Reflections on Jubilee

October 1, 1999

The concept of jubilee has caught on in the popular imagination - or at least is taking root in the consciousness of faith communities. It brings with it the notion of jubilation -- joy -- letting go -- all of which have an easily understood appeal. Jubilee 2000 in much of Christendom refers to the cancellation of Third World debt, which our church has affirmed and which I have supported through congressional testimony. Also, Jubilee 2000 very specifically in our own church refers to initiatives of past General Conventions toward "debt cancellation, environmental stewardship, and human liberation." I myself have spoken of my deep hope that we as Episcopalians might move toward a "jubilee consciousness," which I have described in various contexts as I have moved around the church, and which serves as something of an undergirding theme for our General Convention in 2000.

What is jubilee and why does this concept evoke in us a sense of yearning - of longing for some reality as yet unknown?

Jubilee is a notion deeply rooted in Scripture. It is an outgrowth of the Jewish understanding of Sabbath not simply as a day of rest, but a day of release in which, as Abraham Joshua Heschel observes, "we declare an armistice in the economic struggle with our fellow men and the forces of nature." It is a day on which we "call a truce" in all the personal and social conflicts which exist between us and enter into a renewed awareness that all is gift, nothing is possession. In recognition of this fact, all patterns of usefulness, control and self-generated productivity are suspended as we enter into the Sabbath rest. Members of one's household, slaves and servants and even one's animals are released from their tasks, and all are allowed to find their proper balance and relationship in union with God and one another. On the Sabbath we are liberated from acquisition and self-definition in terms of what we can do; what we can control; what we can dominate.

The weekly Sabbath was then extended to a sabbatical year which was a further intensification of the theme of liberation and release: "Every seven years you shall grant remission of debts…every creditor shall remit the claim that is held against a neighbor…when you buy a Hebrew slave he shall serve six years but in the seventh he shall go out as a free person without debt." (Deuteronomy 15:1-3)

Releasing one another from debt and servitude from the patterns of relationship whereby we hold one another hostage through unyielding bias, prejudice, judgement, suspicion, fears and unforgiveness -- "forgive us our sins (debts) as we forgive those who sin against us" -- can be seen as a natural expression of underlying principles of the sabbatical year.

At the beginning of his public ministry, Jesus announces the thrust and direction of his mission to do the will of the one who sent him and to accomplish his work by reading from the 61st chapter of Isaiah: "The Spirit of the Lord is upon me, because he has anointed me to bring good news to the poor. He has sent me to proclaim release to the captives and recovery of sight to the blind, to let the oppressed go free, to proclaim the year of the Lord's favor."(Luke 4:18-19)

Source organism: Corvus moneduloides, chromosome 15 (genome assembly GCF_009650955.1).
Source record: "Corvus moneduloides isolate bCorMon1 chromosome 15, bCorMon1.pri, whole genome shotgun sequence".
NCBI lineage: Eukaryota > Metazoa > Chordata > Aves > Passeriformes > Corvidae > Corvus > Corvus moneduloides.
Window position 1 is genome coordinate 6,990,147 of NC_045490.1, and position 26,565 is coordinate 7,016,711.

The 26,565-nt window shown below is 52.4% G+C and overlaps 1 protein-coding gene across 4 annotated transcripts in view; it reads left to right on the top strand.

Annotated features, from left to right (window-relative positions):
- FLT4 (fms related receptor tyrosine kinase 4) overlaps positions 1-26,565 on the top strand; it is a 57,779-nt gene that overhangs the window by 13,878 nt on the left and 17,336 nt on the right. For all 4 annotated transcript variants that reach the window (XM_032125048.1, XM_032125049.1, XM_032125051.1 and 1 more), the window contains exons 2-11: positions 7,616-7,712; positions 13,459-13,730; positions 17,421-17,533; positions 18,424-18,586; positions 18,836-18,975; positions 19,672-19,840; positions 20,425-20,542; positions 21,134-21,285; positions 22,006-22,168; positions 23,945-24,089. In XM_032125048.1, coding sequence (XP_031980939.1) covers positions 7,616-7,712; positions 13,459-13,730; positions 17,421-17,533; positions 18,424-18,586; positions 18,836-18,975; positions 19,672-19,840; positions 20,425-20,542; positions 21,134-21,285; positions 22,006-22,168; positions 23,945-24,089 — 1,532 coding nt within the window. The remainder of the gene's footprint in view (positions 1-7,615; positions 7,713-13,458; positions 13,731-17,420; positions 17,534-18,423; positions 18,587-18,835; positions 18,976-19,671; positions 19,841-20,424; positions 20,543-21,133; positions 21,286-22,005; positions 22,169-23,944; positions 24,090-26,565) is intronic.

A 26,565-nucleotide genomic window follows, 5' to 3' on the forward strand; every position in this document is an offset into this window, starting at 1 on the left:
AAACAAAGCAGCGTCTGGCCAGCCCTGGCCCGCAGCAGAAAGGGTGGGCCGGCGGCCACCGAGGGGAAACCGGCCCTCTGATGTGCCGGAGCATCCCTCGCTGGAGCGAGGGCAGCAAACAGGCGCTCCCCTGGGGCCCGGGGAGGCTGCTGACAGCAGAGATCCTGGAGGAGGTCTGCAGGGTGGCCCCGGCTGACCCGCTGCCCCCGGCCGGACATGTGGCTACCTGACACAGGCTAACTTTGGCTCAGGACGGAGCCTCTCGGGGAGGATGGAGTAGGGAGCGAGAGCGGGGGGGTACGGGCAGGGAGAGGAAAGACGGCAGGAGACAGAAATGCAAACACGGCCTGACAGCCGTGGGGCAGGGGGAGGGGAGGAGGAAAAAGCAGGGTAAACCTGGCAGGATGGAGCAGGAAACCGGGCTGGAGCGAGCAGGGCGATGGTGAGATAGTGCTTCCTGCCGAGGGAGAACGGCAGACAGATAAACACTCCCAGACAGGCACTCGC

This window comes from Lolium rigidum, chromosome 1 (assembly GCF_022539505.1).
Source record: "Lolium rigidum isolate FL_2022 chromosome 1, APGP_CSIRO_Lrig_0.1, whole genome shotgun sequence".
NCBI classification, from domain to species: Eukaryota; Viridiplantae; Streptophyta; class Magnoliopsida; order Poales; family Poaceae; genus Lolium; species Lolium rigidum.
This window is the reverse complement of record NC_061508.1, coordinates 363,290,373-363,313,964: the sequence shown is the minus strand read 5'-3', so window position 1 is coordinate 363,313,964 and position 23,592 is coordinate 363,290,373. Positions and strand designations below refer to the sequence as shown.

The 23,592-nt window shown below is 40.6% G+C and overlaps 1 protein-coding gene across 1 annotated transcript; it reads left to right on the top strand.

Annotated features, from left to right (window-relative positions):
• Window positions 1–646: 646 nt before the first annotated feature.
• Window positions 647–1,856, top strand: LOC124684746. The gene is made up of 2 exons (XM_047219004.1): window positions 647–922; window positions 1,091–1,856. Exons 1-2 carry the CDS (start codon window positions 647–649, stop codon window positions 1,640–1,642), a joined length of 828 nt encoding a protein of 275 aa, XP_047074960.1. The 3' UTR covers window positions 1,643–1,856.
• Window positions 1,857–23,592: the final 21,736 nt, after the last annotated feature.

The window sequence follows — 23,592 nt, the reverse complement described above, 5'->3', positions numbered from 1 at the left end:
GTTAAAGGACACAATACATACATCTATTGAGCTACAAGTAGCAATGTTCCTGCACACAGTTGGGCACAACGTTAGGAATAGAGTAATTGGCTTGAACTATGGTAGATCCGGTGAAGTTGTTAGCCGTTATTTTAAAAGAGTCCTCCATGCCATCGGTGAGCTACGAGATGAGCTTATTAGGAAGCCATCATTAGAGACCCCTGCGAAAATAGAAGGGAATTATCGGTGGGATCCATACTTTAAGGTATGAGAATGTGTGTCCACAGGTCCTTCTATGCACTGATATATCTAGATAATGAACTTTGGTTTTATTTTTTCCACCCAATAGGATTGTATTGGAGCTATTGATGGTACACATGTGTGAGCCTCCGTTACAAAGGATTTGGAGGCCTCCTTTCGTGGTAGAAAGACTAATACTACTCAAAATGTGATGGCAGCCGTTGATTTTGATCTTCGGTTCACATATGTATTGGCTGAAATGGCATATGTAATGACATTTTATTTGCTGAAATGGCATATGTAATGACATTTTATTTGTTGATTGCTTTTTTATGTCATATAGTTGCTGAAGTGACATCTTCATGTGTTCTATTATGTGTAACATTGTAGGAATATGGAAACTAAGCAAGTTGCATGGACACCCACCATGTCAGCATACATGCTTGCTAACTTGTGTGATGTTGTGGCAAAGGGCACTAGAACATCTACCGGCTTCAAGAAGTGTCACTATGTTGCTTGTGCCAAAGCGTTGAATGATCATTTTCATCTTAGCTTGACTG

The year of the Lord's favor with which Jesus identifies his ministry is a further enlargement of the notion of Sabbath reflected in seven weeks of years, or 49 years followed by a 50th year of jubilee: "and you shall hallow the fiftieth year and you shall proclaim liberty throughout the land to all its inhabitants." Liberty is extended to the land as well. Only what the land produces on its own without human agency is to be eaten. Furthermore, the poor and the wild animals are to be given free access to what the fields and unpruned vines produce in recognition that all comes from the bounty of God's care and compassion for all living things. The jubilee year, so far as we know, was never observed; it remained a yearning and a hope. In Jesus the jubilee year takes flesh; it becomes a reality in our midst. And through our baptism into Christ we became people of jubilee, that is, sharers in Christ's ongoing ministry of reconciliation. Through the action of the Holy Spirit who pours the love of God into our hearts we are given a jubilee consciousness which is none other than the mind of Christ.

And so it is that we must ask ourselves what are the invitations God holds out to us to release us from the various bondages we inflict upon one another: the subtle and obvious ways in which we say, "I have no need of you"? What defensive borders need to be opened so that others, even those who threaten us by their otherness, may gather from the fields and vines that I so carefully tend for my own ends; what gated communities of like mindedness or socio-economic or racial sameness need to be made permeable to limbs and members of Christ's body who are not like us or whose living of the Gospel challenges and expands our own perception of God's ways and God's thoughts which are always larger and more generous than our own?

Jubilee is fundamental to our life as a community of faith: it is a way of being, it is more than a theme for a General Convention or an urgent and important initiative to reduce the debt burden of the poorest nations. Jubilee is about God's righteousness - the right ordering of all relationship according to God's justness, God's passionate desire for all creation to live in communion and mutuality with God and therefore with itself; jubilee is the reconciliation of all things in Christ including ourselves to one another as a sign to a broken and deeply divided world. May we, in every deepening union with Christ, become jubilee people from head to toe who by word and example proclaim not just a year but a new age of the Lord's favor.

The Most Reverend Frank T. Griswold
XXV Presiding Bishop and Primate
The Episcopal Church, USA